We don't doubt that Big Oil has its money on the Republicans and Mitt Romney when push comes to shove. But we noted back in 2008 that the reigning petro-oligarchs were deftly playing both sides in the presidential race. The nature of the game is that no matter who gets in, the petro-oligarchs win. But a part of the game is that Romney gets to bait Obama as a Green Stalin for suggesting that some remnants of federal oversight over the oil industry be retained—which only causes Obama to capitulate yet further. In terms of actual policy on oil and energy, the difference between the two parties has been narrowing almost from the moment Obama took office, until today it is vanishingly small. From AP, Aug. 23:

Keystone vs Enbridge: race or stratagem?

We noted earlier this year that the Canadian government is holding out the threat of selling the Alberta tar sands oil to China through the Northern Gateway pipeline that Enbridge Inc hopes to build to the British Columbia coast as a stratagem to pressure the US for rapid approval of TransCanada's Keystone XL pipeline, which would export that same oil to stateside refineries as far south as Texas. In January, President Barack Obama denied a permit (for the time being) to the main trunk that would bring the oil down from Canada (to Republican outrage). But in March, he announced he would approve construction of the southern leg, from Cushing, Okla., to the Texas coast—a move blasted by enviros as a betrayal and (natch) by Republicans as inadequate. (LAT, March 22; see map from the Washington PostThe southern leg is, of course, contingent on the northern leg, thus establishing greater pressure for it. Now, as work commences on the southern leg, it emerges that Enbridge, in addition to fighting Canada's own enviros to win approval of the Northern Gateway, is quietly but rapidly expanding its own pipeline network south of the 49th parallel. Is this bet-hedging—keeping access to US markets in case Canada's greens prevail over the Northern Gateway? Or are Enbridge and TransCanada throwing each other a wink—divvying up the US market between them while cultivating the "China card" to lubricate access to that market? We recall the famous admonition of Calouste Gulbenkian, the Armenian oilman who brokered the post-World War I carve-up of the Middle East among US and European companies: "Oilmen are like cats; you can never tell from the sound of them whether they are fighting or making love." Exhibit A, from the LA Times, Aug. 16:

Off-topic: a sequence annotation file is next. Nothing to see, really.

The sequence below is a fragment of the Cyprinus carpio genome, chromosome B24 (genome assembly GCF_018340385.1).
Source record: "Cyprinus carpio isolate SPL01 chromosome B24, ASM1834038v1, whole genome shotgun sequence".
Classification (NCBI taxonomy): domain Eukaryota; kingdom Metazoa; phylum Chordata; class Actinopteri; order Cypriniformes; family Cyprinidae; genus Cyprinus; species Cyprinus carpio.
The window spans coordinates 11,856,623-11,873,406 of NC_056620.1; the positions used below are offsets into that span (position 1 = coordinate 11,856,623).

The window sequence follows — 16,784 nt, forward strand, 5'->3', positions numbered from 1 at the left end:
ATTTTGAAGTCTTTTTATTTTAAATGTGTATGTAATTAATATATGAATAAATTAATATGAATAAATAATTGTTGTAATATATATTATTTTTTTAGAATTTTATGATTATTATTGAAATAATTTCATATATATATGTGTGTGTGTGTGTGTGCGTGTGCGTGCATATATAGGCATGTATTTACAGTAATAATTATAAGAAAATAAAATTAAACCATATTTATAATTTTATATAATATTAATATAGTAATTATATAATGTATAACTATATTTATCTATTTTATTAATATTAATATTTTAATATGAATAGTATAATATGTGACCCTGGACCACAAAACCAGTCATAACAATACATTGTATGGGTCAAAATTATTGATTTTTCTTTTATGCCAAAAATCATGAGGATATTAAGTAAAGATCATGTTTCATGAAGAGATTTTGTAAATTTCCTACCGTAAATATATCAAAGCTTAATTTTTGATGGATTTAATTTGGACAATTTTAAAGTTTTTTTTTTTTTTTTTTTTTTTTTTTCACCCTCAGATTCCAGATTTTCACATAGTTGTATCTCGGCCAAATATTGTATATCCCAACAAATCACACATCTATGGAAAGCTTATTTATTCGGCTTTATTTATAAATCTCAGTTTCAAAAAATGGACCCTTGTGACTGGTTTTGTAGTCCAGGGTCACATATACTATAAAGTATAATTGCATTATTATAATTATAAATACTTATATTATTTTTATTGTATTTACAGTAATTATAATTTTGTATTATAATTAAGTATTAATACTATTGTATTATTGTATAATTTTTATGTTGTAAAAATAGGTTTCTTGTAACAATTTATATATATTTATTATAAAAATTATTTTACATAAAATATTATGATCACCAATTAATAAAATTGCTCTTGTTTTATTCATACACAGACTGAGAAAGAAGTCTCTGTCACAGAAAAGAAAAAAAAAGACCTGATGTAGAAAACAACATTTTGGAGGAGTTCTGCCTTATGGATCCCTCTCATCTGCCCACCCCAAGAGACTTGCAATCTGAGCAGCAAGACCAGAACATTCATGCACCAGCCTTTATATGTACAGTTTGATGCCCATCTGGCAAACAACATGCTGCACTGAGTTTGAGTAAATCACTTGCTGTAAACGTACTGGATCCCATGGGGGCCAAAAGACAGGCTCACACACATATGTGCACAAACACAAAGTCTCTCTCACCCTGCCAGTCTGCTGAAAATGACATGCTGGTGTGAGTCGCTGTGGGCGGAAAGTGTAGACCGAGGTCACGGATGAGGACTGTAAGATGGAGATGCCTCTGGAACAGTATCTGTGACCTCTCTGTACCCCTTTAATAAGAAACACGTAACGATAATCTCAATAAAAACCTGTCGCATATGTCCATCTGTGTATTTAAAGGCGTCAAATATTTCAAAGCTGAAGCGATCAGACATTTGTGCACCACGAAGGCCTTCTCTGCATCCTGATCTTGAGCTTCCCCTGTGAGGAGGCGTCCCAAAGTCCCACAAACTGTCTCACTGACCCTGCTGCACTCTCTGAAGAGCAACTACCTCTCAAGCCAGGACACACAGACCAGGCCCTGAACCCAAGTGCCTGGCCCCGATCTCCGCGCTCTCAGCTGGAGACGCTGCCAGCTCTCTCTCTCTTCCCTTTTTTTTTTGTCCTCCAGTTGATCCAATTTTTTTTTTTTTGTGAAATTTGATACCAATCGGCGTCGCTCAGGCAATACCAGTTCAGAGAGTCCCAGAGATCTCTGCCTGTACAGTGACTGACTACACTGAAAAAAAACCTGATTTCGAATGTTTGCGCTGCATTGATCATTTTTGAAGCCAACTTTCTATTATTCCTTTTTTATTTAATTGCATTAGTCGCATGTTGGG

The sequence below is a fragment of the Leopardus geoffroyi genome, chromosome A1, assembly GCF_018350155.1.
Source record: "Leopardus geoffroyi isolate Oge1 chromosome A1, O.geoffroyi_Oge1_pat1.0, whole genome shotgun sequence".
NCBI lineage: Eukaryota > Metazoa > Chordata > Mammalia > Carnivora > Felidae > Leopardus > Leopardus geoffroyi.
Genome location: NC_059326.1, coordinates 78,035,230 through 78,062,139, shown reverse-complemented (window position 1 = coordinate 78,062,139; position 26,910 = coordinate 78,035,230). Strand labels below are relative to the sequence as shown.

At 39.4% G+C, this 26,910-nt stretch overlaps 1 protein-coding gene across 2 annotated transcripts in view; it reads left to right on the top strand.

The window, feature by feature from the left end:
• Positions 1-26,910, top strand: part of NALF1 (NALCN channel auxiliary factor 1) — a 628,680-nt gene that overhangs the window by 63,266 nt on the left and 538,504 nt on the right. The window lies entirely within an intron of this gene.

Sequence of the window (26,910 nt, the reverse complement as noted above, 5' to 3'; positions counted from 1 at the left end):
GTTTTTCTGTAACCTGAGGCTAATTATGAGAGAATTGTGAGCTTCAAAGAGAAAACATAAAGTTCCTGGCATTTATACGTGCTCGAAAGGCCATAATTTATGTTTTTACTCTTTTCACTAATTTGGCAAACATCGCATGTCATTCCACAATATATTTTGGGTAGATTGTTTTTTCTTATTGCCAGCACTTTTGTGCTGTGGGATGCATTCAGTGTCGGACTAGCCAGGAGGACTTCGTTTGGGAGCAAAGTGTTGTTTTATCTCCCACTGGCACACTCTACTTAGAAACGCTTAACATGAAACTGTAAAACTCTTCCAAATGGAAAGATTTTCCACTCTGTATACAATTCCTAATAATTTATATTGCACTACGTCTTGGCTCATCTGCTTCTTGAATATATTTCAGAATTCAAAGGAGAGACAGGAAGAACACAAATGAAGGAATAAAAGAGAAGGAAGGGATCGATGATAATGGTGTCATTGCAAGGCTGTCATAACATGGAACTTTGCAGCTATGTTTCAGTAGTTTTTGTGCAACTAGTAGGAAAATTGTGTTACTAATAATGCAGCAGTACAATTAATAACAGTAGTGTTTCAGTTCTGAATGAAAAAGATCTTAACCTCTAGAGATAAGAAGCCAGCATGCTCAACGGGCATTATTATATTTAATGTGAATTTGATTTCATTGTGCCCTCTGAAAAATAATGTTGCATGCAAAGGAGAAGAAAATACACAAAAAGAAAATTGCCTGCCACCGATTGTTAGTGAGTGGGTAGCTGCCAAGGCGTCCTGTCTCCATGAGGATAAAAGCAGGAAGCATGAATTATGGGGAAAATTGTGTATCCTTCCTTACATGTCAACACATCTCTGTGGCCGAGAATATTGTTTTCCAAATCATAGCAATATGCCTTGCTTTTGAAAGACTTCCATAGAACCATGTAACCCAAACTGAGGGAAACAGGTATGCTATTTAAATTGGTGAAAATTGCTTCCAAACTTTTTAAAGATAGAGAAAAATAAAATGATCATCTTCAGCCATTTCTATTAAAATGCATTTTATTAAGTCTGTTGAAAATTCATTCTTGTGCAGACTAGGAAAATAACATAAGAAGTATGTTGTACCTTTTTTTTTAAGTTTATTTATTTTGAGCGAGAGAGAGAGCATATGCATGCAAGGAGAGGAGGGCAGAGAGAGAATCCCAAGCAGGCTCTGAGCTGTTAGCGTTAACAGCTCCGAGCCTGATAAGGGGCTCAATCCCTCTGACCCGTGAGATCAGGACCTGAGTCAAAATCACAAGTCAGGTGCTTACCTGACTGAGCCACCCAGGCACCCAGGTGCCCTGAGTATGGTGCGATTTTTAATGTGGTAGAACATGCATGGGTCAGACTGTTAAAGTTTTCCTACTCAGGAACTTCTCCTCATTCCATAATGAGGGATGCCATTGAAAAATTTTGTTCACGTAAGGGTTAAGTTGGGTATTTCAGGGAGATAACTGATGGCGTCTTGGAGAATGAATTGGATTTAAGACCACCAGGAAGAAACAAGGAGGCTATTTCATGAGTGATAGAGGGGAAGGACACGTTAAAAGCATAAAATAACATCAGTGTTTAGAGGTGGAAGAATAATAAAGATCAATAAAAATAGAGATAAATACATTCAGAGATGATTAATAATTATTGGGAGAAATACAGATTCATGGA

Chevron fire: how many more?

It hasn't won the merest fraction of the coverage enjoyed by the London Olympics, but last week's massive Chevron oil refinery fire in Richmond, Calif., sent hundreds of people rushing to hospitals, darkened the skies over East Bay, and has gasoline prices headed back up towards $4 a gallon. AP notes this "was just the latest pollution incident at the facility that records show has increasingly violated air quality rules over the past five years. The refinery is one of three such facilities near San Francisco that rank among the state's top 10 emitters of toxic chemicals, according to the US Environmental Protection Agency's Toxic Release Inventory. Chevron's Richmond refinery...has been cited by San Francisco Bay area regulators for violating air regulations 93 times in the past five years."